Table 2. Human studies examining the effects of orally ingested peppermint leaves (Mentha piperita)

ReferenceDelivery methodSubjectsDoseDurationOutcome
12)Tablet70 patients with chronic dyspepsia2 tablets (containing 100 mg peppermint plus other herbs) 3 times/day14 daysRelief of symptoms after 1 week in treatment group compared

or placebo with baseline. No change

in placebo group.

13)Encapsulated powder60 patients with functional dyspepsia (25–70 years)Daily consumption of herbal mixture containing peppermint or placebo4 weeksImproved GI symptom score
14)Tablet12 patients with idiopathic dyspepsia3, 6, or 9 tablets (containing 100 mg peppermint plus other herbs) after a meal1 time3 tablets were sufficient to reduce acute GI symptoms

Peppermint tea and peppermint oil toxicity and side effects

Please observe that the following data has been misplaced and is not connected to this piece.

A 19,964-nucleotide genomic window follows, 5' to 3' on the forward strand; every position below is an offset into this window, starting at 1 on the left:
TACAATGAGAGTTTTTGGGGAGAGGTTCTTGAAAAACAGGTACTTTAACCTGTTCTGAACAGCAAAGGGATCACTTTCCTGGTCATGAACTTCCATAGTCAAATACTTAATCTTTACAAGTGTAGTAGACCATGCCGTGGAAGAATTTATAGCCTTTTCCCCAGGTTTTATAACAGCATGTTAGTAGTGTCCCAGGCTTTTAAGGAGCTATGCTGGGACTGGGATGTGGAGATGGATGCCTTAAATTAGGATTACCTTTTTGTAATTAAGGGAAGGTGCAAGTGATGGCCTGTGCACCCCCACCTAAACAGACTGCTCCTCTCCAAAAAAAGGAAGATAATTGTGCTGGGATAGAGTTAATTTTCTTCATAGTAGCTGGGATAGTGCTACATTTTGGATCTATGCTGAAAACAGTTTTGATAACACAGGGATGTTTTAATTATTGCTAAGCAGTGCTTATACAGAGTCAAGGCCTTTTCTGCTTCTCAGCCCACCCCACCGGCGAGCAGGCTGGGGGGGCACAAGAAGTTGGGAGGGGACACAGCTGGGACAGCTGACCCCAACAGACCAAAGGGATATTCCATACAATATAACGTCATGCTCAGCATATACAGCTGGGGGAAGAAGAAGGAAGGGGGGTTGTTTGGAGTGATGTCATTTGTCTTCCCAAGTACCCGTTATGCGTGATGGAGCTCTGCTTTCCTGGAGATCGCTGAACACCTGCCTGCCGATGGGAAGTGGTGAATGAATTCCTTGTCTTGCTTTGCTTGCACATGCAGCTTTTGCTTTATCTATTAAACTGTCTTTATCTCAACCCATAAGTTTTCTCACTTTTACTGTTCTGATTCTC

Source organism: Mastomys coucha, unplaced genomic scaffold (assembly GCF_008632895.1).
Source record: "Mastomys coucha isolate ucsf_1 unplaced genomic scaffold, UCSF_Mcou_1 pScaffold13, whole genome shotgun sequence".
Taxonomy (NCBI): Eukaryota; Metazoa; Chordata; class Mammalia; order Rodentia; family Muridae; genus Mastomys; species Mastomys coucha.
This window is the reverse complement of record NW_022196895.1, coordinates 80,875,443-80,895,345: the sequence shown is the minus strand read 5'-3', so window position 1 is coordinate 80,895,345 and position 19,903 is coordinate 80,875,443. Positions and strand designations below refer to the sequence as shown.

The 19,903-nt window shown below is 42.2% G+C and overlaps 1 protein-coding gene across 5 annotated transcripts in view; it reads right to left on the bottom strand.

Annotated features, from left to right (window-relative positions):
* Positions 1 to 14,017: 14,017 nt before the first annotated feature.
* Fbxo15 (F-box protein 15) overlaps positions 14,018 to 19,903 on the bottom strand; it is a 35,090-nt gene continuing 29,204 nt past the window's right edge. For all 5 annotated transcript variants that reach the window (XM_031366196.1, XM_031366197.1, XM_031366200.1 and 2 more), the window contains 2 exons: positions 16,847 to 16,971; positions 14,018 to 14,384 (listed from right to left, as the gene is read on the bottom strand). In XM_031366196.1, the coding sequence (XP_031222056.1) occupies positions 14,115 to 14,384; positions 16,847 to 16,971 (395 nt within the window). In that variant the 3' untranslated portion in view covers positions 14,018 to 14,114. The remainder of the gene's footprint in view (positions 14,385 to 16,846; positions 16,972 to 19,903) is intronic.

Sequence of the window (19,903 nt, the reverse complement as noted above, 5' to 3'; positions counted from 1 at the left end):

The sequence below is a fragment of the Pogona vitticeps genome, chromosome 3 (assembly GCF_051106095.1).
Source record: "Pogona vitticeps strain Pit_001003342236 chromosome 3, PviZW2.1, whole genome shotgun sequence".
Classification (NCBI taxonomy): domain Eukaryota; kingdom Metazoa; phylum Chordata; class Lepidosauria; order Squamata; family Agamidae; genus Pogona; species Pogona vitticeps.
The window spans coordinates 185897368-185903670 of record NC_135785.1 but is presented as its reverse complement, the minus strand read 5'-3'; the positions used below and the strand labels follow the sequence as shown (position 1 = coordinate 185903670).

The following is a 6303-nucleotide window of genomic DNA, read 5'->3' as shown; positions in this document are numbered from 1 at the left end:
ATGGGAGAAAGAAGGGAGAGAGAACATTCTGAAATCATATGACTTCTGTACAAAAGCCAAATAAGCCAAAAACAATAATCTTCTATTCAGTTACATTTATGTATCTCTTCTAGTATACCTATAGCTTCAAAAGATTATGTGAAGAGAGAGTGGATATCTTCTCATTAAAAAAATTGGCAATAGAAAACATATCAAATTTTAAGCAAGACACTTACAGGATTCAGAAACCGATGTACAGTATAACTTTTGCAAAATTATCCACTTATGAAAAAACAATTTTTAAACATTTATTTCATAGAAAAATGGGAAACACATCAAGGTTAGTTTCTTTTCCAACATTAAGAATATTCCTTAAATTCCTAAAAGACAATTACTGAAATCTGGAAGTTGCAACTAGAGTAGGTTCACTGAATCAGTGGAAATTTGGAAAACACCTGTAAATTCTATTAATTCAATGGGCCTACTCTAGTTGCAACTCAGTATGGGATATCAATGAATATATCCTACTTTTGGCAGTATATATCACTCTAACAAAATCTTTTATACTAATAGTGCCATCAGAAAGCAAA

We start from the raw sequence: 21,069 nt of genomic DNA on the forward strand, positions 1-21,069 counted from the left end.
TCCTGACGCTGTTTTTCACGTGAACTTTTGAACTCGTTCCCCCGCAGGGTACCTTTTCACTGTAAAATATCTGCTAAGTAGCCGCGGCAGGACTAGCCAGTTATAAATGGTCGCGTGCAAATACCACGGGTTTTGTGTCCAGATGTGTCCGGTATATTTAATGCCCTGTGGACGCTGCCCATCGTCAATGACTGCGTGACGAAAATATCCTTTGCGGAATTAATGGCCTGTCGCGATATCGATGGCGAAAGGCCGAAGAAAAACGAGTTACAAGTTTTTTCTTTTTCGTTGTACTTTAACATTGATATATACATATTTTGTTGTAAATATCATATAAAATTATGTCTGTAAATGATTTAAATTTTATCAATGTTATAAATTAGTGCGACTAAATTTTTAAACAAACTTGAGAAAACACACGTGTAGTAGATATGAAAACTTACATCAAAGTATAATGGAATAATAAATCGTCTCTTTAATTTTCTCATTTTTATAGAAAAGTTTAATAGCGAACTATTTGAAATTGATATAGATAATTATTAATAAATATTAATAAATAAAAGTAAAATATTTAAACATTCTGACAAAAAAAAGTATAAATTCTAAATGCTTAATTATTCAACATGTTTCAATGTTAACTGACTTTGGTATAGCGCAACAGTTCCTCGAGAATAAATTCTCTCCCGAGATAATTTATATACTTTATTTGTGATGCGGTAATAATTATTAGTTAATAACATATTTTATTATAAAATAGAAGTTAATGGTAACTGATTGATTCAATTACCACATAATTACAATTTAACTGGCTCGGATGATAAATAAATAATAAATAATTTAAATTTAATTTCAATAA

Toxicology studies of peppermint oil and its components have been performed in animals. Histopathological changes in the white matter of the cerebellum were seen in rats (n = 20) given peppermint oil at doses of 40 and 100 mg/kg orally for 28 days, but no adverse effects were observed at 10 mg/kg 15). No adverse effects were observed at 10 mg/kg. In a comparable 90 day rat study (n = 28), cyst-like spaces in the white matter of the cerebellum and hyaline droplets in the proximal tubules of the kidneys were observed in the highest dose group only 16). Interestingly, the extension of the cyst-like spaces was not aggravated with prolonged dosing in this study. Menthol administered to rats by gavage at 200, 400 and 800 mg/kg for 28 days significantly increased absolute and relative liver weights and the vacuolization of hepatocytes at all doses, although no sign of encephalopathy was observed 17). At 80 and 160 mg/kg, pulegone administered for 28 days induced atonia, decreased blood creatinine levels, lowered body weight and caused histopathological changes in the liver and white matter of the cerebellum 18). No adverse effects were observed with 20 mg/kg pulegone. Menthone given orally to rats (n = 20) at 200, 400 and 800 mg/kg for 28 days decreased creatinine and increased alkaline phosphatase in a dose-dependent manner, increased bilirubin and liver and spleen weights, and also caused histopathological changes in the white matter of the cerebellum in the two highest dose groups 19). The accumulation of protein droplets containing α2μ-globulin in proximal tubular epithelial cells of rats (n = 10/group) was observed after the administration of either 500–1000 mg/kg 1,8-cineole or 800–1600 mg/kg limonene for 28 days, however, no histopathological changes were observed in the brain 20).